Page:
In June 2014, a rotational lightcurve of Shirao was obtained from photometric observations made by American astronomer Brian Warner at his Palmer Divide Observatory (716) in Colorado. It gave a well-defined rotation period of 2.8878 hours with a brightness variation of 0.16 magnitude (U=3).[a]

Previous lightcurves were obtained by French astronomer René Roy (2.90 hours, Δ 0.13 mag, U=2) in June 2001,[8] by American astronomer Donald P. Pray (2.886 hours, Δ 0.12 mag, U=2) in March 2005,[7] and by astronomers Dominique Suys, Hugo Riemis and Jan Vantomme (2.90 hours, Δ 0.15 mag, U=2+) in September 2006.[3][8]

Diameter and albedoEdit

According to the surveys carried out by NASA's Wide-field Infrared Survey Explorer and its subsequent NEOWISE mission, Shirao measures between 9.5 and 9.8 kilometers in diameter and its surface has an albedo of 0.22,[4][5][6] while the Collaborative Asteroid Lightcurve Link assumes a standard albedo of 0.21 – derived from 15 Eunomia, the largest member and namesake of this asteroid family – and calculates a diameter of 9.2 kilometers.[3]

NamingEdit

This minor planet was named after Motomaro Shirao (born 1953), a Japanese geologist and astrophotographer, who is known for his photographs of volcanoes and lunar geological features.[2] The official naming citation was published by the Minor Planet Center on 4 April 1996 (M.P.C. 26930).[11]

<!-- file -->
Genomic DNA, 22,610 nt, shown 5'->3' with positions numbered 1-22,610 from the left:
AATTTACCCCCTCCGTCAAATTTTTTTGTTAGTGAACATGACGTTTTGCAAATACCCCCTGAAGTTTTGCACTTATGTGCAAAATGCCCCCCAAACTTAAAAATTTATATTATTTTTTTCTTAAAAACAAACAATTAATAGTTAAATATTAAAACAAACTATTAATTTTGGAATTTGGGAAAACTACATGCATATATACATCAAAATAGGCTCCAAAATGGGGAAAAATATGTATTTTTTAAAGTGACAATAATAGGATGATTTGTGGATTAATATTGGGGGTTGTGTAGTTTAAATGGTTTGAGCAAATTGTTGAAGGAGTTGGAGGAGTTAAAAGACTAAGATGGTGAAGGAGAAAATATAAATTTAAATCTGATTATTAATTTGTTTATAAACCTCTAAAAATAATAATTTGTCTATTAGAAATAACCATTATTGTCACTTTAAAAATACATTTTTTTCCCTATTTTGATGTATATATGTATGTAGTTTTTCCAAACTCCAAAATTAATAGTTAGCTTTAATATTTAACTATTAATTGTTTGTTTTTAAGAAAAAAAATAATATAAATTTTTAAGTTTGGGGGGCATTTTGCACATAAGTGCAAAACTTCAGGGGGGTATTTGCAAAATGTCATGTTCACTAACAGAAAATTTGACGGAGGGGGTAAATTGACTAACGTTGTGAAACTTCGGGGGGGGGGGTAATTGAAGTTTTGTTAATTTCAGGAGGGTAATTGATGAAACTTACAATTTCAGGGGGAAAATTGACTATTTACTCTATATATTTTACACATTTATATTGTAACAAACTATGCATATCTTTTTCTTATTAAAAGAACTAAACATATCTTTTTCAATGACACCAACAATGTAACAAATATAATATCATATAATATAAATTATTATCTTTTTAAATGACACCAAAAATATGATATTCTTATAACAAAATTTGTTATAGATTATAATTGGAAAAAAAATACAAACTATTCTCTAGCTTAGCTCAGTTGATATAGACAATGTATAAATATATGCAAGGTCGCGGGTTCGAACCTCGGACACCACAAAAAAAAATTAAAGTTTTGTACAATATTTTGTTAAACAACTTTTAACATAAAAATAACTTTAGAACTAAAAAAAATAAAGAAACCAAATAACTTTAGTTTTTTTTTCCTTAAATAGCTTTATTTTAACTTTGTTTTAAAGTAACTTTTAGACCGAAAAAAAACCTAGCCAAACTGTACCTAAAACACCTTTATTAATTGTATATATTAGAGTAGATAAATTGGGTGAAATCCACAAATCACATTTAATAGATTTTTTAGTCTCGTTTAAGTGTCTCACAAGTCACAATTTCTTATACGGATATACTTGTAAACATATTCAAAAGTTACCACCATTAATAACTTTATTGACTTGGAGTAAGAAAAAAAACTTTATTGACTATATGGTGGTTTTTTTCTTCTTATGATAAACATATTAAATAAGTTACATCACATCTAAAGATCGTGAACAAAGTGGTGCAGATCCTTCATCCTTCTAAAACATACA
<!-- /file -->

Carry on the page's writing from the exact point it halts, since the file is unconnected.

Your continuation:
NotesEdit

  1. ^ a b Warner (2014l) web: rotation period 2.8878±0.0004 hours with a brightness amplitude of 0.16 mag. Summary figures for (5692) Shirao at Collaborative Asteroid Lightcurve Link (CALL) and (2014MPBu...41..235P)

ReferencesEdit

  1. ^ a b c d "JPL Small-Body Database Browser: 5692 Shirao (1992 FR)" (2017-03-29 last obs.). Jet Propulsion Laboratory. Retrieved 21 June 2017.
  2. ^ a b c Schmadel, Lutz D. (2007). "(5692) Shirao". Dictionary of Minor Planet Names – (5692) Shirao. Springer Berlin Heidelberg. p. 482. doi:10.1007/978-3-540-29925-7_5385. ISBN 978-3-540-00238-3.